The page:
The Rabin-Karp algorithm, also known as the Karp-Rabin algorithm, was introduced by *Richard M. Karp* and *Michael O. Rabin* in 1987. It is designed to address the multiple pattern string matching problem.

Its implementation is somewhat unconventional. It begins by computing the hash values of two strings and then determines whether there is a match by comparing these hash values.

## Algorithm Analysis and Implementation

Choosing an appropriate hash function is crucial. Assuming the text string is $t[0, n)$, and the pattern string is $p[0, m)$, where $0<m<n$, let $Hash(t[i,j])$ represent the hash value of the substring $t[i, j]$.

When $Hash(t[0, m-1])!=Hash(p[0,m-1])$, it is natural to compare $Hash(t[1, m])$. In this process, if we recalculate the hash value for the substring $t[1, m]$, it would require $O(n)$ time complexity, which is not cost-effective. Observing that there are m-1 overlapping characters between the substrings $t[0, m-1]$ and $t[1, m]$, we can use a rolling hash function. This reduces the time complexity of recalculation to $O(1)$.

The rolling hash function used in the Rabin-Karp algorithm primarily leverages the concept of Rabin fingerprint. For example, the formula to calculate the hash value of the substring $t[0, m-1]$ is as follows:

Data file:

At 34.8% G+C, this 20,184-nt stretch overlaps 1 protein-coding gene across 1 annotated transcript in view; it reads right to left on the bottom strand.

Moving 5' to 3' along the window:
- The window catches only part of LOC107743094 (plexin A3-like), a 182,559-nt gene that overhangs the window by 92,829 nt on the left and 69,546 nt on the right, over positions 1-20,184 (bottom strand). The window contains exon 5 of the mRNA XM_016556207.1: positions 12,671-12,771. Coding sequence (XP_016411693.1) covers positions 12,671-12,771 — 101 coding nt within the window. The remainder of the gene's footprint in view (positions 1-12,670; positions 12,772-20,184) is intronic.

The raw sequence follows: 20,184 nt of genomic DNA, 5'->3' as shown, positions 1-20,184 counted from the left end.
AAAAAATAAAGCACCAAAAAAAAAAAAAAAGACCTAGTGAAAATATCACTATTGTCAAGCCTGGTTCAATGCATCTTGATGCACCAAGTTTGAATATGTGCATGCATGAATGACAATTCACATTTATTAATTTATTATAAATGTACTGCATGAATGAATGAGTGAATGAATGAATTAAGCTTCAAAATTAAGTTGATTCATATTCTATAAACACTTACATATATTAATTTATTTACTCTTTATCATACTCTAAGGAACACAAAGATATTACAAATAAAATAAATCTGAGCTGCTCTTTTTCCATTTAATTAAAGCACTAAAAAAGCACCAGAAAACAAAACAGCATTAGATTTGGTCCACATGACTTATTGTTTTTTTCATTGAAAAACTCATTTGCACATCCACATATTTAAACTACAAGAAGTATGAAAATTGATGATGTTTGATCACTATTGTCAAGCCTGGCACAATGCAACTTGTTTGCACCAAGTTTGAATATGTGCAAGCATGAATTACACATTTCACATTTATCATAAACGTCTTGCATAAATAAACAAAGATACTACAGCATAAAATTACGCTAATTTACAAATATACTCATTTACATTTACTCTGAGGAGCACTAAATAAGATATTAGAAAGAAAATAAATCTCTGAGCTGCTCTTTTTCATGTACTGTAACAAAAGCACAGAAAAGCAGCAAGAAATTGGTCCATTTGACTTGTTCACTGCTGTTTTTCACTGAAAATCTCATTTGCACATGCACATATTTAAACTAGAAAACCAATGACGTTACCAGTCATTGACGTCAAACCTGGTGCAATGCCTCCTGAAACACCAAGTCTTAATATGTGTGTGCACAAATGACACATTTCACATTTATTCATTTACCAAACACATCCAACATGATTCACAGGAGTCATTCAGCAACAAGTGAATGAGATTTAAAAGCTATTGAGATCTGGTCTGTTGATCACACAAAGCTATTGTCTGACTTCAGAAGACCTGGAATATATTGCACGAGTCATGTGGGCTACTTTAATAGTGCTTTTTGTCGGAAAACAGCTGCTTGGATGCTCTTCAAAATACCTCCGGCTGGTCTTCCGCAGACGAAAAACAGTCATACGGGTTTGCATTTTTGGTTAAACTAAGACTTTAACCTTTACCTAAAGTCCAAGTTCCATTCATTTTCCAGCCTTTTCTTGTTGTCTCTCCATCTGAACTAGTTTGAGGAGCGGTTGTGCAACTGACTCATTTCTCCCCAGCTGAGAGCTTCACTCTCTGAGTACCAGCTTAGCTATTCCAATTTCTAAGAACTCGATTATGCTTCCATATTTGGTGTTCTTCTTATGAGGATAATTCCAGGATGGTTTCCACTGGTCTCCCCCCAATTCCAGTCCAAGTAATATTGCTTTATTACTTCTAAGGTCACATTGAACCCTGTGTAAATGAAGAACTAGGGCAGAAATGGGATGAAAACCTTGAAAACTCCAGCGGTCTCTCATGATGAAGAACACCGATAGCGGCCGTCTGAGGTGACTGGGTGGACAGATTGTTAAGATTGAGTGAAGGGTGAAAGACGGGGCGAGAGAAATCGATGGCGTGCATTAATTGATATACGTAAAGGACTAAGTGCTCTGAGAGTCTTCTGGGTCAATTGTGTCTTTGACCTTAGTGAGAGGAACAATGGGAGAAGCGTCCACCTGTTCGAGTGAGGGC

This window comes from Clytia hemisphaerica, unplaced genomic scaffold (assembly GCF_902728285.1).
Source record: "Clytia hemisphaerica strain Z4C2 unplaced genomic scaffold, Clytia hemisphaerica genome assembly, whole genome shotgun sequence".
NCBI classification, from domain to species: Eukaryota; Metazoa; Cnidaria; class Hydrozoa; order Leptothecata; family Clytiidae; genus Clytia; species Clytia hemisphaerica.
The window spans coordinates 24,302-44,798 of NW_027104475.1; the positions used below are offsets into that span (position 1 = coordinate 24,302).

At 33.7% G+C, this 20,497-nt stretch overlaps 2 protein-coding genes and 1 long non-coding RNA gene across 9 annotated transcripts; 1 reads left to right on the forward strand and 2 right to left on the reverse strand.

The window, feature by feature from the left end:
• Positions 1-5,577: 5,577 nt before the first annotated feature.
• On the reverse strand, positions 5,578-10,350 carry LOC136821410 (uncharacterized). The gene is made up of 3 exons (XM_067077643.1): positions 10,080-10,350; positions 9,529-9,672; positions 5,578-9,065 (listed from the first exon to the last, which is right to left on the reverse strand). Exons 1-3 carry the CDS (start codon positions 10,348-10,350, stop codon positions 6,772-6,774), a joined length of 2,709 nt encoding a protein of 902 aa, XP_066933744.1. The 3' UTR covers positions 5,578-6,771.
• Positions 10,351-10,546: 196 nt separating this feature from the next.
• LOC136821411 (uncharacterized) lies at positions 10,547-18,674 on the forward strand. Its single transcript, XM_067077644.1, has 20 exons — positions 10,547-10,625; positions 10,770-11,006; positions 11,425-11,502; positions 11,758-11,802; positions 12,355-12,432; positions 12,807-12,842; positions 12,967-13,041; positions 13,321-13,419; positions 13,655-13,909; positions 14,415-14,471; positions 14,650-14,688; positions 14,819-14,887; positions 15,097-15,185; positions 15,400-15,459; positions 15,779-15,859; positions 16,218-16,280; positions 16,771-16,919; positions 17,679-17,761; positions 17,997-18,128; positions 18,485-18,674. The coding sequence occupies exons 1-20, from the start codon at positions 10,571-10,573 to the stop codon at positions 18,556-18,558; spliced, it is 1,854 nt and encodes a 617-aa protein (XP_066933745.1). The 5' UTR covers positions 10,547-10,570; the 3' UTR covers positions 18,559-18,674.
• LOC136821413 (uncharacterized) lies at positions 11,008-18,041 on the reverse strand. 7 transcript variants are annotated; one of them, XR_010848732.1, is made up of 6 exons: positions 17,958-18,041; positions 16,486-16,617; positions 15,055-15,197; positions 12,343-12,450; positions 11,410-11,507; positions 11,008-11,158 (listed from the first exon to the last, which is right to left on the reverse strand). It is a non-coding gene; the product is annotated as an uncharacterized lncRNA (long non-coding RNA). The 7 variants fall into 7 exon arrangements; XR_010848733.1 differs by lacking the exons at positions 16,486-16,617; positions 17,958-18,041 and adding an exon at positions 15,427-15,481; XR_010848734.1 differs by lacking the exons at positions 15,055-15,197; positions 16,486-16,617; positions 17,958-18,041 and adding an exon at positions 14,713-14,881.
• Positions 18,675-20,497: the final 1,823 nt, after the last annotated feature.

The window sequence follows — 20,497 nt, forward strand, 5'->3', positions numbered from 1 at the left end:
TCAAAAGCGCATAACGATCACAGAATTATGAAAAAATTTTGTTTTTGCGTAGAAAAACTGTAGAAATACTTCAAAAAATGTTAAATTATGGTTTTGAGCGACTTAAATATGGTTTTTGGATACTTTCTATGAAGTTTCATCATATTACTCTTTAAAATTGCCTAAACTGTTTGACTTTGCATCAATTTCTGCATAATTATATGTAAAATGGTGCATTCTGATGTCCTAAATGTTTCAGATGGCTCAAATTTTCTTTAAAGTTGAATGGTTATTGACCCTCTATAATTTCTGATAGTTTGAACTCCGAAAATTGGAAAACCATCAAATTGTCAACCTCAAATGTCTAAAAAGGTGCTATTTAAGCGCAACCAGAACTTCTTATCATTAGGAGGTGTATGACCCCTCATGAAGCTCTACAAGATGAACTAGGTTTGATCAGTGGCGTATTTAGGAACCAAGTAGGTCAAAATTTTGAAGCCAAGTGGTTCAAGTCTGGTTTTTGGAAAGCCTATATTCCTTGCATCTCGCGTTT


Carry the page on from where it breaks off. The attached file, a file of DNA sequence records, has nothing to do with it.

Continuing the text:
$Hash(t[0, m-1])=t[0]*b^{m-1}+t[1]*b^{m-2}+...+t[m-1]*b^0 \\ \tag{t[0] represents the ASCII code of the character}$Here, $b$ is a constant. In Rabin-Karp, it is generally set to 256 because the maximum value of a character does not exceed 255. The formula above has an issue - hash values could overflow. To address this, we take the modulus, and the value should be as large as possible and preferably a prime number. Here, we take 101.

The formula to calculate the hash value of the substring $t[1, m]$ is then:

$Hash(t[1,m])=(Hash(t[0,m-1])-t[0]*b^{m-1})*b+t[m]*b^0\\\tag{Please compare with the previous formula}$The complete code is as follows:

The output is as follows:

## Complexity Analysis

Let's examine the space complexity first, which is easily determined: $S(n)=O(1)$.

Now, consider the time complexity. Let the length of the text string be n and the pattern string be m. Preprocessing requires $O(m)$, and during matching, in the best case where there are no hash collisions, $T_{best}(n)=O(n-m)$. In the worst case, where there is a collision every time, $T_{worst}(n)=O((n-m)*m)$. In practical scenarios, n is often much larger than m, so the final complexity table is:

## Application Analysis

The primary application of the Rabin-Karp algorithm is in plagiarism detection for articles, such as the detection system used by Semantic Scholar.

However, from the complexity data above, the Rabin-Karp algorithm does not seem to have a significant advantage. Is it practical for detecting text plagiarism? Feedback from actual usage results indicates that the time complexity for plagiarism detection is only $O(n)$. I believe this is mainly due to the following two points:

- In real-life articles, the text data does not often exhibit as many hash collisions as we might imagine.
- The original content in a submitted article is likely to be much larger than the plagiarized content. In other words, successful matches do not occur as frequently as we might imagine.